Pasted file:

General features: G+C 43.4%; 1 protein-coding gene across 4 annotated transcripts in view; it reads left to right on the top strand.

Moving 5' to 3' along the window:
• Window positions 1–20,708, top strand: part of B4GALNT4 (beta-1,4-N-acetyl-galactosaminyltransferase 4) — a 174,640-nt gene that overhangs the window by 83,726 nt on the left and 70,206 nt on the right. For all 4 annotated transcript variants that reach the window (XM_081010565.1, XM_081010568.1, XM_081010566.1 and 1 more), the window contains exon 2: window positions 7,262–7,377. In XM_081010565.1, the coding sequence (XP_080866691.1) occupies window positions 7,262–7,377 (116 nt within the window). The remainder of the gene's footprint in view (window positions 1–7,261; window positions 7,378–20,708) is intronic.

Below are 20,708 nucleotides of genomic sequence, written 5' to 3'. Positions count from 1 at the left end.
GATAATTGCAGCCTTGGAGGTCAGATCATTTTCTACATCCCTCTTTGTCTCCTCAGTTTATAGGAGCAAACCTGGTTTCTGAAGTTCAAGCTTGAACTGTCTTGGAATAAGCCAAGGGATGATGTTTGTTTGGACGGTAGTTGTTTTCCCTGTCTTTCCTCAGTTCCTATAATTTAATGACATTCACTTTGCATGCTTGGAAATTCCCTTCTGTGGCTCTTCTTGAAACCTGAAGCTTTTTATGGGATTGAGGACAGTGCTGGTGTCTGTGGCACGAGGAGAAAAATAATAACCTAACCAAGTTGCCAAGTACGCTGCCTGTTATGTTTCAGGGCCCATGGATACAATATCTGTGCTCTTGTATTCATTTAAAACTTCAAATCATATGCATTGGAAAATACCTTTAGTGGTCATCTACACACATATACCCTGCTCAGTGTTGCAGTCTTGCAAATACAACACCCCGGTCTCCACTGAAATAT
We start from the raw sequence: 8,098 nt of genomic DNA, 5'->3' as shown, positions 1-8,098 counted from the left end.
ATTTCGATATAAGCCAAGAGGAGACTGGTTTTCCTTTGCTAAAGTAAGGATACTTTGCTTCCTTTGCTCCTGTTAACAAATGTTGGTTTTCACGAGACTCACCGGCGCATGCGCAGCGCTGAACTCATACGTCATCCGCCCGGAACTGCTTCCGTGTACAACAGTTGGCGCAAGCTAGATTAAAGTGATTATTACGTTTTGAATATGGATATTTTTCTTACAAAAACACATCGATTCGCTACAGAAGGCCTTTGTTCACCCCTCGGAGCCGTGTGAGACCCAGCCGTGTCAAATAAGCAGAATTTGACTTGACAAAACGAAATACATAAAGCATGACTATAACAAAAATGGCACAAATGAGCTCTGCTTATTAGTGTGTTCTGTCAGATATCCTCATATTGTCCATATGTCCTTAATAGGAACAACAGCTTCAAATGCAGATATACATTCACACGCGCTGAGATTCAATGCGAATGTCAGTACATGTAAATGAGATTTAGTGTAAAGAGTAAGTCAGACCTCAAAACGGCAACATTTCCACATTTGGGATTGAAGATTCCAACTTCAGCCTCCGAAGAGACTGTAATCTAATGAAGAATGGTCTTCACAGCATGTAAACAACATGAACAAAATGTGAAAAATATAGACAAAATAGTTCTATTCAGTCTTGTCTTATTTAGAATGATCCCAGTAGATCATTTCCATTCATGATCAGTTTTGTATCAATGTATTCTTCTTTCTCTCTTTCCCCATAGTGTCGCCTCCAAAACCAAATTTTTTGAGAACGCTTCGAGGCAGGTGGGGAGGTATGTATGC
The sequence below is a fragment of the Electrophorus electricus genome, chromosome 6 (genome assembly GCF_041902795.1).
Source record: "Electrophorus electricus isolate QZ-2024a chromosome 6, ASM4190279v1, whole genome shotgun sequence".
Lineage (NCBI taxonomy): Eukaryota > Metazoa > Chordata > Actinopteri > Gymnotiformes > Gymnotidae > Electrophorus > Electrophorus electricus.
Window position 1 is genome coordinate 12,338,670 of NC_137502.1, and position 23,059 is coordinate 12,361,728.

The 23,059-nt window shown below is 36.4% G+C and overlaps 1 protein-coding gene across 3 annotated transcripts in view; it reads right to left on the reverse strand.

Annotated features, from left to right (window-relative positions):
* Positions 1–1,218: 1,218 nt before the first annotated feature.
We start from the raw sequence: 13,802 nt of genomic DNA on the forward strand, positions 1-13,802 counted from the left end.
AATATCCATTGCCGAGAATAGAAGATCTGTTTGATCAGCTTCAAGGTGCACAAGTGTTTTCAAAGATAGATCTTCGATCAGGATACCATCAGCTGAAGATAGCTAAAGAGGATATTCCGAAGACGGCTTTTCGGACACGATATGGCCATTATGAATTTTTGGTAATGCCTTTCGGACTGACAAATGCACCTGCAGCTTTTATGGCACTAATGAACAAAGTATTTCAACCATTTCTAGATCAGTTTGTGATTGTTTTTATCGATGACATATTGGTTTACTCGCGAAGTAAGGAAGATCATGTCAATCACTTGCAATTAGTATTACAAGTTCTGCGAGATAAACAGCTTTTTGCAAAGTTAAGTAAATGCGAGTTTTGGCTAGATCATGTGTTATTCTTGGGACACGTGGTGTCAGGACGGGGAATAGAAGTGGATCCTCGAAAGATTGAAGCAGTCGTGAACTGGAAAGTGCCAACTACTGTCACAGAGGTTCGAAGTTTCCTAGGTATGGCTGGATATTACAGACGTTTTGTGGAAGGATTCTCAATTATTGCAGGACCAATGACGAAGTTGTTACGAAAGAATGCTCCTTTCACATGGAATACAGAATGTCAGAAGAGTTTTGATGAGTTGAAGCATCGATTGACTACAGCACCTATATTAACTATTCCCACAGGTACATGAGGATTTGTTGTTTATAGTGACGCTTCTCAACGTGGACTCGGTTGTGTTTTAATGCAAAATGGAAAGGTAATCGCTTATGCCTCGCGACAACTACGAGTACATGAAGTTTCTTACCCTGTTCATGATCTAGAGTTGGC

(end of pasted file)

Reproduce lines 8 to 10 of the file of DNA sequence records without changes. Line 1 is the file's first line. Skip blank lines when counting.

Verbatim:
The sequence below is a fragment of the Electrophorus electricus genome, chromosome 6 (genome assembly GCF_041902795.1).
Source record: "Electrophorus electricus isolate QZ-2024a chromosome 6, ASM4190279v1, whole genome shotgun sequence".
Lineage (NCBI taxonomy): Eukaryota > Metazoa > Chordata > Actinopteri > Gymnotiformes > Gymnotidae > Electrophorus > Electrophorus electricus.